“Global Tel* Link. You have a collect call from: ‘Tim.’ An inmate in Shelby County Correctional Facility…. If you wish to accept and pay for this call, dial zero now.”
I don’t know how many times I heard the same robotic voice speak these words since last fall. I was researching the story of Timothy McKinney, a Memphis man facing his third death-penalty trial for the killing of an off-duty police officer in 1997. Tim would call from Shelby County Jail, to answer my questions and to do what anyone facing trial would want to do: air concerns about his case, vent. Sometimes he would call multiple times a week. Because the phone calls were limited to fifteen minutes at a time, a couple of times he hung up and called right back, so we could keep talking.
The calls were expensive, more than a dollar per minute, depending on the time of day. In order to accept one, I had to set up a prepaid account with Global Tel* Link, or GTL, “The Next Generation of Correctional Technology.” If Tim called and my account was out of money, the automated voice would prompt me to replenish it via credit card, while he waited on the other line. “By accepting an inmate call, you acknowledge and agree that your conversation may be monitored and recorded,” the company advises.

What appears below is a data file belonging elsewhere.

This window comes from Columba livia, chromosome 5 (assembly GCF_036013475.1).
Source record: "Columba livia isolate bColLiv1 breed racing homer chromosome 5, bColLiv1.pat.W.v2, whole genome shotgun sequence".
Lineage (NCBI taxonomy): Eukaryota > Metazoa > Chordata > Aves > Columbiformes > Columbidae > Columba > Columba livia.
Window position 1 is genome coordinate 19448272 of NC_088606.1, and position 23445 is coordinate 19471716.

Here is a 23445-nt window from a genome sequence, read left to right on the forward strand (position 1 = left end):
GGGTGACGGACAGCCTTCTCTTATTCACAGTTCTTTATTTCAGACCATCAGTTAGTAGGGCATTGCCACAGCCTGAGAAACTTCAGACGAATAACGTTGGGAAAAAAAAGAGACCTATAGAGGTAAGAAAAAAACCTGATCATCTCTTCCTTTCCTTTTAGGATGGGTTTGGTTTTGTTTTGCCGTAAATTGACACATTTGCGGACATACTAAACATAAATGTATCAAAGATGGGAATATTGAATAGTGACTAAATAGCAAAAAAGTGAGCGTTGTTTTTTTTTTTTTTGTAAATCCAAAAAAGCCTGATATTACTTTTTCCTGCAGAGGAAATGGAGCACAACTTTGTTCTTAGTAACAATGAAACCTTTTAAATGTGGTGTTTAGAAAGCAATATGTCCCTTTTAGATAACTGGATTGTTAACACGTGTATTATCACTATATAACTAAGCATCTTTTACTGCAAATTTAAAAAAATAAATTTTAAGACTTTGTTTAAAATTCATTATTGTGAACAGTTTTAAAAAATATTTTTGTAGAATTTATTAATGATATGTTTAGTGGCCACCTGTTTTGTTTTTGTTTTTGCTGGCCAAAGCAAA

I dealt with Global Tel* Link for only a few months. But for Tim’s relatives, this had been their reality for years. GTL makes more than $500 million a year exploiting families like his, who face the choice between paying exorbitant phone rates to keep in touch with incarcerated loved ones—up to $1.13 per minute—or simply giving up on regular phone calls. Like many other telecommunications companies that enjoy profitable monopolies on prison and jail contracts across the country, GTL wins its contracts by offering a kickback—or “commission”—to the prison or jail systems it serves. As an exhaustive 2011 study in Prison Legal News explained, the kickback is “based on a percentage of the gross revenue generated by prisoners’ phone calls…. [The] commissions dwarf all other considerations and are a controlling factor when awarding prison phone contracts.”
The higher a kickback, in other words, the more likely a company is to win the contract. These high kickbacks translate into higher phone rates for family members—usually the very people who can least afford it. Like the vast majority of those who pass through the massive jail and court complex known as 201 Poplar in downtown Memphis, Tim’s family was not wealthy. When it came time for his trial last spring, his mother would be in court every day, only to leave straight for her night job, cleaning office buildings.
Global Tel* Link is one of five companies profiled in a new video series called “Prison Profiteers,” a collaboration between Beyond Bars—a Brave New Films project—the ACLU, and The Nation. With 2.3 million people incarcerated in the United States, prisons are big business; the goal of the series is to expose the myriad ways people enrich themselves off crime and punishment. Defenders of for-profit prison services pitch them as superior, efficient, money-saving options for cash-strapped states and localities that can ill-afford the costs of mass incarceration. (And indeed, historically, state-run services have often proven abysmal in themselves.) But not only do such privatized services often end up more expensive in reality, they can incur huge unseen costs to inmates and their families.